The two poems I have chosen to write about are: 'London' by William Blake and 'Composed upon Westminster Bridge, September 3rd 1802' by William Wordsworth. This poem also contains examples of personification, which assigns human characteristics to non-human objects. The river Thames flows majestically in its own course, at its own chosen path. The speaker starts out with a huge exaggeration: of the scene before him, 'Earth has not anything to show more fair. Never did sun more beautifully steep In his first splendour, valley, rock, or hill; Ne'er saw I, never felt, a calm so deep! The speaker finds delight at the natural beauty that continues all around him as industrialized civilization rests. This is a perfect example of theme being developed because someone would have to look insanely hard to make that comparison, and notice the true beauty. Blake uses repetition to emphasise his idea of the monotonous hardship and misery of the people of London.
Also chartered means on a map, almost as if it is owned, by the king perhaps. Generally apart from human, all the male animals are more handsome when compared with the female ones. It was with Coleridge that Wordsworth published the famous Lyrical Ballads J. He was appointed as Poet Laureate in Succession to Robert Southey in 1843. The poet records his impressions of the scene at early dawn when no mechanized activity is going on and the air is clean and devoid of smoke. Interestingly, Blake is able to give a very comprehensive image of London, without discussing the city directly. The first two lines of the poem demonstrate the metric pattern: The first eight lines present a view of the city as it wears the sunlit morning like a garment and its edifices glitter beneath the sky.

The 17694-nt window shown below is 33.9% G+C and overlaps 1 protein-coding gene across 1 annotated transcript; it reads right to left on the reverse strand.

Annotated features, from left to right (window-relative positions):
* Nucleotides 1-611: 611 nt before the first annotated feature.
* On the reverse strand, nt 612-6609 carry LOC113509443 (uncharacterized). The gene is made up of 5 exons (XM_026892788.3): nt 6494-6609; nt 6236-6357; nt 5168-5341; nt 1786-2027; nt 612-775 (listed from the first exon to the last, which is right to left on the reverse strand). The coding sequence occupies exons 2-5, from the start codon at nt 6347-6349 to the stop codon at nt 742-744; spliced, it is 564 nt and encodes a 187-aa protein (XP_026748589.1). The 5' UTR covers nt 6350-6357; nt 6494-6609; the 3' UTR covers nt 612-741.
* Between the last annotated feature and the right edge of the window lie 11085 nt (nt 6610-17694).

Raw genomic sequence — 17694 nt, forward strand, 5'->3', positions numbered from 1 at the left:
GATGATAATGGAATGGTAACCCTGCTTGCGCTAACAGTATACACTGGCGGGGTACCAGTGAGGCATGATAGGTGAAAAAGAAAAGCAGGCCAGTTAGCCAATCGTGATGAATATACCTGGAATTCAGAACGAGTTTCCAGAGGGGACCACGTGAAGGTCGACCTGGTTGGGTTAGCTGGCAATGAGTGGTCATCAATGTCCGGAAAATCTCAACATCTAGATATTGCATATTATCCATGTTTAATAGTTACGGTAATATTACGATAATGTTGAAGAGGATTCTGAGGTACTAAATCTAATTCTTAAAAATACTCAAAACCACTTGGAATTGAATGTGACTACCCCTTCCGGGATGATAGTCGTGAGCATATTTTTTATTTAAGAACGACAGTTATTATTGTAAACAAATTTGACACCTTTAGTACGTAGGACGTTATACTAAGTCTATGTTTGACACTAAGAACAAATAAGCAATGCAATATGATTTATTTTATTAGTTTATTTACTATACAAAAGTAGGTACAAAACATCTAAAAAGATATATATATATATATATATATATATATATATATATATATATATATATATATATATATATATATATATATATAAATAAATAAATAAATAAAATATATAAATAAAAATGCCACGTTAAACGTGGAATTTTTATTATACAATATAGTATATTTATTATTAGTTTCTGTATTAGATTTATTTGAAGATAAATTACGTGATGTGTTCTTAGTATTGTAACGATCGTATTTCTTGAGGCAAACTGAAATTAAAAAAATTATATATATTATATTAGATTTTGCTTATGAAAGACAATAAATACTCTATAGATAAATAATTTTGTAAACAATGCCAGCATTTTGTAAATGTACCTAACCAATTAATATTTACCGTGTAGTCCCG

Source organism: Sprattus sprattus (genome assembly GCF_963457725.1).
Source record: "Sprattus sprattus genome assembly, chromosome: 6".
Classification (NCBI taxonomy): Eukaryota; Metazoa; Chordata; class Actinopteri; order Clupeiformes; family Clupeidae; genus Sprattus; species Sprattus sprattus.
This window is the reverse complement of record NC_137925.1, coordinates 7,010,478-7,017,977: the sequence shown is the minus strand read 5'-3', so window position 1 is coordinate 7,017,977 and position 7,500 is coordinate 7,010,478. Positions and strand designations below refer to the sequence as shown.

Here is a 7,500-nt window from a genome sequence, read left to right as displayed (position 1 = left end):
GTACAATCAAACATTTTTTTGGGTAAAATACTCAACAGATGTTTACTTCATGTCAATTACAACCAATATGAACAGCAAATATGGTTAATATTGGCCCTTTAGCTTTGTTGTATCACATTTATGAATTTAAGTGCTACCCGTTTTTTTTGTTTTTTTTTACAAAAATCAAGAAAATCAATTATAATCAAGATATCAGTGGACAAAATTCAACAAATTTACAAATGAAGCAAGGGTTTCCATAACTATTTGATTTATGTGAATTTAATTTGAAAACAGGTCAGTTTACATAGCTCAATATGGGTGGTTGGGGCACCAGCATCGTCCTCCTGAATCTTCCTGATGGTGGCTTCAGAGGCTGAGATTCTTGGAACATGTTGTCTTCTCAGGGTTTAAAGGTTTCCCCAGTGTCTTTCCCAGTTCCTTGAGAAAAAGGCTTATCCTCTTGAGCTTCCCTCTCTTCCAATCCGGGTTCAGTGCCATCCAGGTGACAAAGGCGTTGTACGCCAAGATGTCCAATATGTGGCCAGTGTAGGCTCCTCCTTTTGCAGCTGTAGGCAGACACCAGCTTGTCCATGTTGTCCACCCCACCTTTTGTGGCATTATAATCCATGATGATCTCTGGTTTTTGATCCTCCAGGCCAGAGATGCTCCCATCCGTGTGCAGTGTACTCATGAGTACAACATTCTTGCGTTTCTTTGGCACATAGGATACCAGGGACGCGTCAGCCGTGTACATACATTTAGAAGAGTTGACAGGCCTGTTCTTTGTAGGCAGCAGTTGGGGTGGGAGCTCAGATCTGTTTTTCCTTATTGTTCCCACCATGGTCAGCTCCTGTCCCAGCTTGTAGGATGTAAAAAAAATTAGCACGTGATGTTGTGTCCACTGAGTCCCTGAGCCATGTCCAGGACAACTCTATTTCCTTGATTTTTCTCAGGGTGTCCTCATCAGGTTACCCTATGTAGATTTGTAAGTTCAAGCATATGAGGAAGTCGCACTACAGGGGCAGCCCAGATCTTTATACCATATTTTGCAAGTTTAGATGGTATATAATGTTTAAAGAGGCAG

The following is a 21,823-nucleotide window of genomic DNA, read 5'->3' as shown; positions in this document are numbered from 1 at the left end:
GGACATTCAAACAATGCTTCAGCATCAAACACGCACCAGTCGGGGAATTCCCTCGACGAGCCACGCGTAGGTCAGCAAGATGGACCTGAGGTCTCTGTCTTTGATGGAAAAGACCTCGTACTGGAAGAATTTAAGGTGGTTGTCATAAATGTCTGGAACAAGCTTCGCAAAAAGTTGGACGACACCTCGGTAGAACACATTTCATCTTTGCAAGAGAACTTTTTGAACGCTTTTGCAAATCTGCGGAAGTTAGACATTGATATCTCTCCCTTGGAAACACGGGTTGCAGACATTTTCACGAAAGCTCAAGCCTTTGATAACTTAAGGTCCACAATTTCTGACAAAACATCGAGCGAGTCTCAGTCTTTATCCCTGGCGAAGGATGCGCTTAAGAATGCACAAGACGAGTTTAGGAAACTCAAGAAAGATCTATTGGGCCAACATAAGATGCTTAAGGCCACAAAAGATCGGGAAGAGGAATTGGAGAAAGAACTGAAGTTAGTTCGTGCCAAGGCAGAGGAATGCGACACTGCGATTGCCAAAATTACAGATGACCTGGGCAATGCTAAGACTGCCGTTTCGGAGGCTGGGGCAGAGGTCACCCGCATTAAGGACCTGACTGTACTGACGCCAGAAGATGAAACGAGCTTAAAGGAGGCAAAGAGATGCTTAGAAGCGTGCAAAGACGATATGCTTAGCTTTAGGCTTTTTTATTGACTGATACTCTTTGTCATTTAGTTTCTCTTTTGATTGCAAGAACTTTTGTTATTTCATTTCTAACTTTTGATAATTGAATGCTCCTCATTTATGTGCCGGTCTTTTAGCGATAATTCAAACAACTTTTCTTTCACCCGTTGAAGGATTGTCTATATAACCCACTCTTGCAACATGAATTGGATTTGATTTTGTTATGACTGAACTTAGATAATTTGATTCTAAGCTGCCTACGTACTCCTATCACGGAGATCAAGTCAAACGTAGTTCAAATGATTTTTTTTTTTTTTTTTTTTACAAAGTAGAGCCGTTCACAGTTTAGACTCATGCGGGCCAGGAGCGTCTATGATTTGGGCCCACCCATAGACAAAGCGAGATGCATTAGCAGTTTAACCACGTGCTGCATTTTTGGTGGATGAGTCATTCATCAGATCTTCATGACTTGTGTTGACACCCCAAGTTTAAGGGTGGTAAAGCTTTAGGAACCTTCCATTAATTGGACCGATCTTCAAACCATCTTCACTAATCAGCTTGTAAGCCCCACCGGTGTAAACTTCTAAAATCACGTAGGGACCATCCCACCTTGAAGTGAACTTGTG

Your original question had to be edited as it contained more than one question. In 1798, they jointly published Lyrial Ballads — a book containing 23 poems, which revolutionized the English poetic diction. So what makes a sonnet Petrarchan? What is strange about this poem is that Wordsworth, a Romantic poet who focussed so much on the beauty of Nature and the countryside, takes as his topic the city of London and treats it with a distinctly Romantic flavour. He is comparing the sun to tea in this quote. Not only is the beauty enchanting, but also the peace and calm which the scene has on the mind of the poet: In such an atmosphere even the houses seem asleep and all is still. William Blake was an individual who lived and grew up in London, working from a young age. John's College in Cambridge and before his final semester, he set out on a walking tour of Europe, an experience that influenced both his poetry and his political sensibilities.